Early on in the development of the Harlan compiler, my collaborators and I realized we were spending a lot of time writing compilers that translate Scheme-like languages into C or C++. A lot of this code should be common between projects, so we decided to factor some of this code into the Elegant Weapons project. Elegant Weapons even had a trivial test suite. Unfortunately, because the primary consumer of Elegant Weapons was Harlan, the design was still far to specific to Harlan. As we realized when Nada Amin submitted a fix for the Elegant Weapons tests, we weren’t even running our own tests anymore. Clearly we needed to do something better if Elegant Weapons were truly going to be a project worthy of existing on its own.

Lately I’ve seen a lot of GitHub repositories that include an image like this in their Readme:

It turns out this is from a free service called Travis CI, which makes it easy to integrate continuous integration with GitHub projects. Basically, this means you can define a set of tests that run every time you push a commit to GitHub, and you’ll be notified if something breaks.

Scheme was not one of the languages with first class support, but fortunately we can make it work. Here’s how.

Travis CI gives a lot of flexibility with the scripts you can run on their servers. Thus, we will pretend that we are a C project, and that our build process installs Petite Chez Scheme. Once that’s done, we run a small wrapper script which launches our Scheme test suite.

First, we need a script to install Petite. You can find our script here, but I’ve included the contents below.

#!/bin/bash

tar xzf pcsv8.4-a6le.tar.gz

cd csv8.4/custom

./configure
make
sudo make install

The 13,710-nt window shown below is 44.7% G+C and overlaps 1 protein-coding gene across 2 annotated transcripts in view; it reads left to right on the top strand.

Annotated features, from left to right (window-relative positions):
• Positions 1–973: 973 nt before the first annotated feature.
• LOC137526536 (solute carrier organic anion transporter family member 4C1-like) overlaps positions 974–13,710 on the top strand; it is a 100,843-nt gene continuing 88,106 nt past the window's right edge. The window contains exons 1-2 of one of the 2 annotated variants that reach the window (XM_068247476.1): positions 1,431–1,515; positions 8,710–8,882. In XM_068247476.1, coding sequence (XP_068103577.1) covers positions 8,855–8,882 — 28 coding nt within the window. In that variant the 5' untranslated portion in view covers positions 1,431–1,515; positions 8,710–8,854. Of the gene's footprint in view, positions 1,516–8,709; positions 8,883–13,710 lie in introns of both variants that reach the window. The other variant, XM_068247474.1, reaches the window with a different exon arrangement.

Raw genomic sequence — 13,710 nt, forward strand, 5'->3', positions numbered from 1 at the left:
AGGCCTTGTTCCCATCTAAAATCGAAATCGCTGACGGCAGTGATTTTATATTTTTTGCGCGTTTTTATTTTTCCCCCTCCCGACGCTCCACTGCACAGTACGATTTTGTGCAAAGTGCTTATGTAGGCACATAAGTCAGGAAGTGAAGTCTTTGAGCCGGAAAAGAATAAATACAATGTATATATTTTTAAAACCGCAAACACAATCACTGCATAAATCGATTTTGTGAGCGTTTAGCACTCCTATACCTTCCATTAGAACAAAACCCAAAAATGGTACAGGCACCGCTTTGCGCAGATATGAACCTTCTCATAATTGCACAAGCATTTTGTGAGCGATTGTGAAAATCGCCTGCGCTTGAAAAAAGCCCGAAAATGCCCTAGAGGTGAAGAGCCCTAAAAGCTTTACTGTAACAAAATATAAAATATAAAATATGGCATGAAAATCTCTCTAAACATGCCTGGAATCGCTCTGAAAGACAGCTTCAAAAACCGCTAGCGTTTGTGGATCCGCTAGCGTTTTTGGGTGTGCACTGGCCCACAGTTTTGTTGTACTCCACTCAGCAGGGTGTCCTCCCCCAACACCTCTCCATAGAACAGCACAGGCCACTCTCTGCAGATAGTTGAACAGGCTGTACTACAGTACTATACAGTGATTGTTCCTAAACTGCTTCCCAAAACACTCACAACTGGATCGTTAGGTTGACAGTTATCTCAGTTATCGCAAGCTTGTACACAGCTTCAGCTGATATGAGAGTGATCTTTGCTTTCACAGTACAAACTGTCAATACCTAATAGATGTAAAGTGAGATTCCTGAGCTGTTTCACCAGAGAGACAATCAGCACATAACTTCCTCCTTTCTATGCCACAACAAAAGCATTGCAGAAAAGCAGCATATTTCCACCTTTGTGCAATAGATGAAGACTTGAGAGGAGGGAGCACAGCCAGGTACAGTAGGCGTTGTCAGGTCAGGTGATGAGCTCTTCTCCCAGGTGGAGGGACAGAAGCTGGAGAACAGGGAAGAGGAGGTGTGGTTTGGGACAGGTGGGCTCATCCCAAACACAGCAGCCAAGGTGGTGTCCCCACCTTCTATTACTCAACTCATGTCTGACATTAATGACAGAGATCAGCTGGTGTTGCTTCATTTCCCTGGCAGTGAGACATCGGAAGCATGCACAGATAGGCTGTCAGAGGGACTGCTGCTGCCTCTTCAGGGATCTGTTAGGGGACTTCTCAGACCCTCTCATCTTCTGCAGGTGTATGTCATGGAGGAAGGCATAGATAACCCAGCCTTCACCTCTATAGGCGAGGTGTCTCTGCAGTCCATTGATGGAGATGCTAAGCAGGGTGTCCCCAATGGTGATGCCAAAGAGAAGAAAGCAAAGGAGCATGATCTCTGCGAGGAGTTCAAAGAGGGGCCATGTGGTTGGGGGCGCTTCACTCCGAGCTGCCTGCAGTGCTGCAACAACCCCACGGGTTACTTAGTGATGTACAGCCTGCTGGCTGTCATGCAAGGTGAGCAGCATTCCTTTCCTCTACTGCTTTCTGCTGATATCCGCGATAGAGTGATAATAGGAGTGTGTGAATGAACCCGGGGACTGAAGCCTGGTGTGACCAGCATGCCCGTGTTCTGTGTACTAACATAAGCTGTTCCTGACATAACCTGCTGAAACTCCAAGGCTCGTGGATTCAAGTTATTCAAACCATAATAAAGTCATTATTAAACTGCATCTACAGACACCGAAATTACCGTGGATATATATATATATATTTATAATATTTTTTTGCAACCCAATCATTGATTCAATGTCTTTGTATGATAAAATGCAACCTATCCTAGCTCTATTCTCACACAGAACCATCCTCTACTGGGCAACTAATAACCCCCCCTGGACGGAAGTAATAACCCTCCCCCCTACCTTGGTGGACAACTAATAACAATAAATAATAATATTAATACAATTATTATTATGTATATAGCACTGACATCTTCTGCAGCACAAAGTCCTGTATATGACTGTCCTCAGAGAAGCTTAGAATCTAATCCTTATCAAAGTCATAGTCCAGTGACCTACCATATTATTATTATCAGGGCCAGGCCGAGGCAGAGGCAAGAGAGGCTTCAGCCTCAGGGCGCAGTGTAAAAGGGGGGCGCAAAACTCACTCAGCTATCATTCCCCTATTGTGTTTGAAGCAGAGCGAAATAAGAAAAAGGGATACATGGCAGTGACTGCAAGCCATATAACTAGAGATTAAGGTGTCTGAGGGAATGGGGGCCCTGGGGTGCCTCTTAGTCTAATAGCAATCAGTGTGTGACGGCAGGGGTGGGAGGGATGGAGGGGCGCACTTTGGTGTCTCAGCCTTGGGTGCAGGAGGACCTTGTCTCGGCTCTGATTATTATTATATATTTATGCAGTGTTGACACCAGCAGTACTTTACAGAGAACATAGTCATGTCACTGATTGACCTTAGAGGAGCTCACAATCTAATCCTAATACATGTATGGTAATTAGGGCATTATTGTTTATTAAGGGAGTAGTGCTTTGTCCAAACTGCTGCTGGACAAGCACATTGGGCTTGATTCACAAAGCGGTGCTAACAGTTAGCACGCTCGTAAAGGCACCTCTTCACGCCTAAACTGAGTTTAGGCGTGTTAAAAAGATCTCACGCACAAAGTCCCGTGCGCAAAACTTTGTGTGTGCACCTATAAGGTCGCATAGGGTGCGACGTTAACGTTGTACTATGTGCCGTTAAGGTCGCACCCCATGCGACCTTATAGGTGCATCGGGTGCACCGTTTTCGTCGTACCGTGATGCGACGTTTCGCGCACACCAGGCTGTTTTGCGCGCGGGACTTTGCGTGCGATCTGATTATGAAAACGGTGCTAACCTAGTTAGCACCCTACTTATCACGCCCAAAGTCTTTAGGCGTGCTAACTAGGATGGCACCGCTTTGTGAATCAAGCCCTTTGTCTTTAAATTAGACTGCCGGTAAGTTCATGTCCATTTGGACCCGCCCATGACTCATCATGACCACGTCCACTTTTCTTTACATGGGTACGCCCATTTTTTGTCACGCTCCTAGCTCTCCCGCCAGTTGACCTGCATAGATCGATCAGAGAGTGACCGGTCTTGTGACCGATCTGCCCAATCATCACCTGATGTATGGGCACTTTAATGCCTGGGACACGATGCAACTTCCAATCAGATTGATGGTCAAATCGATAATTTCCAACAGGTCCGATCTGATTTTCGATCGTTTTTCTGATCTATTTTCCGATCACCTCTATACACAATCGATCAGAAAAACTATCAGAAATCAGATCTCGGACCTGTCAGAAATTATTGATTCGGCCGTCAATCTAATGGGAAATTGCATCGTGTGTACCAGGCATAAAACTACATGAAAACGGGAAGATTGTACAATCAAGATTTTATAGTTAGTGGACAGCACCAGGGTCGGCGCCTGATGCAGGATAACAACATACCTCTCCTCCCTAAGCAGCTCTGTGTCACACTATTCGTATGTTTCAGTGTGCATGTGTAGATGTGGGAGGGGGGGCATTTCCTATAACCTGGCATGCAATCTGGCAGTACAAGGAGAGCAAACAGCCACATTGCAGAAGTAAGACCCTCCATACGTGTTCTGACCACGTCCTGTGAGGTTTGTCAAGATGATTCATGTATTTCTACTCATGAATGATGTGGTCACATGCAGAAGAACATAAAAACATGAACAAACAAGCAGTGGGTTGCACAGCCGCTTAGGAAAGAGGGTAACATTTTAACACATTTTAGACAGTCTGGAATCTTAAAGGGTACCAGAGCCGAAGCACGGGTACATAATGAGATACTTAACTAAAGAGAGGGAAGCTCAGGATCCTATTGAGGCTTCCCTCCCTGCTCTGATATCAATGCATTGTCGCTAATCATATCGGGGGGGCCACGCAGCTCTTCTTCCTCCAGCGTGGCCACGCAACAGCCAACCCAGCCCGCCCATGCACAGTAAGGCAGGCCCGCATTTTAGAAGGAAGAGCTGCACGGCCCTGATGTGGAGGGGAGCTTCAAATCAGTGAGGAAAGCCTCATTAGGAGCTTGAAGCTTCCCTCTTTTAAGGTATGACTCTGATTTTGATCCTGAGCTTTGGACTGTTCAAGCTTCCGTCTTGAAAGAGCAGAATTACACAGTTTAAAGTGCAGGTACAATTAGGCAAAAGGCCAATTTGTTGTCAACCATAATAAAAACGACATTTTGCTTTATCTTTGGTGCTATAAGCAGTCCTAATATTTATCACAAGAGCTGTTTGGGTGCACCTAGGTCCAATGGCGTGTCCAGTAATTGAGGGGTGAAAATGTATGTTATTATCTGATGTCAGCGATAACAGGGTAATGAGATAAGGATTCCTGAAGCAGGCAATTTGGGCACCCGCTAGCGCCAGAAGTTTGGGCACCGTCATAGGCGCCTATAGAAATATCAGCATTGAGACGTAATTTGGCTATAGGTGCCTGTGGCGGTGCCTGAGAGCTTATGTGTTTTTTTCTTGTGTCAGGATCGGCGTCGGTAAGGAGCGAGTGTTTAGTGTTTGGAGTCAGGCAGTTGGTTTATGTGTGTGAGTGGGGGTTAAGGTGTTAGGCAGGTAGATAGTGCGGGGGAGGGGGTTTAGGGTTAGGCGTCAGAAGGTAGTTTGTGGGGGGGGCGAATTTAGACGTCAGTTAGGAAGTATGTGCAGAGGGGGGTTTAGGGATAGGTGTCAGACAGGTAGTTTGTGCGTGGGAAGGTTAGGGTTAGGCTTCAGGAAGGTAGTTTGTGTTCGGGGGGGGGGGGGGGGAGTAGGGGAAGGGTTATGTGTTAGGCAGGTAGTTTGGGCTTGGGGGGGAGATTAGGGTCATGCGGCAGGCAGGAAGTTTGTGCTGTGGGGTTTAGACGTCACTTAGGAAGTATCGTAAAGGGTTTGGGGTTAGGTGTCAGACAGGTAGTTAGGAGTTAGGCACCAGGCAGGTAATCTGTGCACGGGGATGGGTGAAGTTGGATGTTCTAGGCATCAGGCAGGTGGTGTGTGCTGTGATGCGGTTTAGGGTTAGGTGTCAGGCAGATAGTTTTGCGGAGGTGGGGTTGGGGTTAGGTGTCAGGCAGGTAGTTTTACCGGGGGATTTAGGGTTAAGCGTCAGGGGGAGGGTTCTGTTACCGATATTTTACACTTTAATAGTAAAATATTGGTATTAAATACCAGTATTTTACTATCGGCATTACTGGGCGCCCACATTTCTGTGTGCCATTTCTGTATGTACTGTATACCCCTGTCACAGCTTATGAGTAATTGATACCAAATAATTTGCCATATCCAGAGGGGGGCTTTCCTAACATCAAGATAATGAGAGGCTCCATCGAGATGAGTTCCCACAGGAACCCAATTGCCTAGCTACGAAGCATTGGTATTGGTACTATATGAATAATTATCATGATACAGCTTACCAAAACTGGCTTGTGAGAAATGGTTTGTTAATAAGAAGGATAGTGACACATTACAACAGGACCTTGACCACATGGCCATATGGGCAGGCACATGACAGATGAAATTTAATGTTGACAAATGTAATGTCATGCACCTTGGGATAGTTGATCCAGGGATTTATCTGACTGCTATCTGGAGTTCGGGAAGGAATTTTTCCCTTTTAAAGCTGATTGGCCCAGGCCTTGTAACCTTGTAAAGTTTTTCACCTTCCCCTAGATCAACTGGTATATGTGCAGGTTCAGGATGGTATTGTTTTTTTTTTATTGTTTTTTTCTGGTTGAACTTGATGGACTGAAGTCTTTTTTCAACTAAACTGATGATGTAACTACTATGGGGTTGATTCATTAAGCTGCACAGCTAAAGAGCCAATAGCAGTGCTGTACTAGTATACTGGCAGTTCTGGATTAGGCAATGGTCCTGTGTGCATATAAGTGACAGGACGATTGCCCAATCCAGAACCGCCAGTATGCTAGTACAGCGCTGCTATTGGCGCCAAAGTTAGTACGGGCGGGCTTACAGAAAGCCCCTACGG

Notice that we can use sudo within our script. This is because Travis CI gives you your very own virtual machine and allows passwordless sudo. Once your tests are done, the VM is destroyed and your next build will happen on an entirely new instance.

Next, lets assume our test suite is called run-tests.scm. We can then create a simple wrapper script to execute these. Be sure to mark it as executable before you check it in.

#!/bin/bash

/usr/bin/petite --libdirs lib --script run-tests.scm


Some of the parameters will be specific to your project. For example, the Elegant Weapons code lives in the lib subdirectory, so we are sure to add this to the compiler’s load path.

Finally, with all the necessary pieces, we can create the .travis.yml file that will actually enable our project with Travis CI:

language: c

compiler:
- gcc

install: ./travis/install-petite.sh
script: ./run-tests


Once you add this file to your repository, push it to GitHub, create your Travis CI account and enable Travis CI for your repository, you should have your tests automatically running.

Obviously, these instructions have been unique to Petite Chez Scheme. It should not take too much trouble to adapt these to your Scheme implementation of choice. In the future, I hope to learn how to automatically run the tests on a variety of Scheme implementations to help keep us honest as far as portability is concerned.